Your Strategy: Give Her the Spotlight
Keep in mind that the role of the Influencer is, in many instances at least as important as that of the senior-most leader—say, the CIO, CMO or another chief executive.
One study found that, among buying committees, just 13 percent of millennials are decision-makers, while the rest are researchers, project managers, or influencers. And since 59 percent of millennials prefer to do research on a product prior to engaging a seller, your best opportunity is to engage her by asking how she perceives your solution in comparison with your competitors. This gives her a chance to shine and show off all the research she’s done. If you can give an influencer a win in front of her boss while showing you value her contribution, she’s much more likely to warm to your pitch—and less likely to derail the deal down the line.
Decision-Makers are likely top-level C-suite stakeholders: CIOs, CTOs, CMOs, and the like. More than other stakeholders, she’s going to be centrally concerned with ROI. So you should have case studies handy and be able to speak to them in detail—including obstacles you’ve helped customers overcome and factors that ultimately made for success. Tie that back to ROI, and you’re speaking the right language.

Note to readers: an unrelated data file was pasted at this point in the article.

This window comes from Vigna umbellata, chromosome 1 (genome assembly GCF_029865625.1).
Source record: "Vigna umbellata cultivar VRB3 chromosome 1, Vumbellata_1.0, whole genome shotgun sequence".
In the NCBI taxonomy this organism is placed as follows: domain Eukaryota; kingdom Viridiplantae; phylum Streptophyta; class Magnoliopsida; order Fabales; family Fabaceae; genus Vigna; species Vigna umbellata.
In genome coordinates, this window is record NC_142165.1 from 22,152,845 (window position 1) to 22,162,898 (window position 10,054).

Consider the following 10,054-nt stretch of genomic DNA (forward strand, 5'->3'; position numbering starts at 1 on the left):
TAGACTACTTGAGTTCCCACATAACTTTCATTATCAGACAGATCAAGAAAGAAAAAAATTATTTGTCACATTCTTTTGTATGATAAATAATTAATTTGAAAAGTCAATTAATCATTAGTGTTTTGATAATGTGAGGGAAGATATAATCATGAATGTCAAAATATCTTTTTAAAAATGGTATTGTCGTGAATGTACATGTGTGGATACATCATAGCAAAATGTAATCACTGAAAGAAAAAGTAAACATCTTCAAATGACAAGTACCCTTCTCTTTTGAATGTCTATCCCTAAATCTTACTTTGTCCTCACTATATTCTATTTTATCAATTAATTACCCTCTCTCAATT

That’s why it’s a good idea to be transparent about pricing from the jump. In fact, 58 percent of buyers want to talk pricing up front, so you need to come prepared with transparent pricing—and be ready for questions. Because there will be questions.
Your Strategy: All About ROI and Relationships
Case studies are your best friend here. Showing that similar companies—not just big names—get measurable value from your solution is key. In the event that pricing becomes a sticking point, consider offering a discount or a proof of concept. This kind of gesture should be viewed as low-hanging fruit—particularly considering the potential upside of a long-term partnership.
“Show us that you care about us for the long term,” said one Emissary, a former VP of IT at Exelon. “If you show a long-term play and a long-term relationship, that’s a much more satisfying relationship than going for the quick kill. Show us you’ll give us a discount or you’re willing to do a free proof of concept, we’ll talk about writing up a contract.”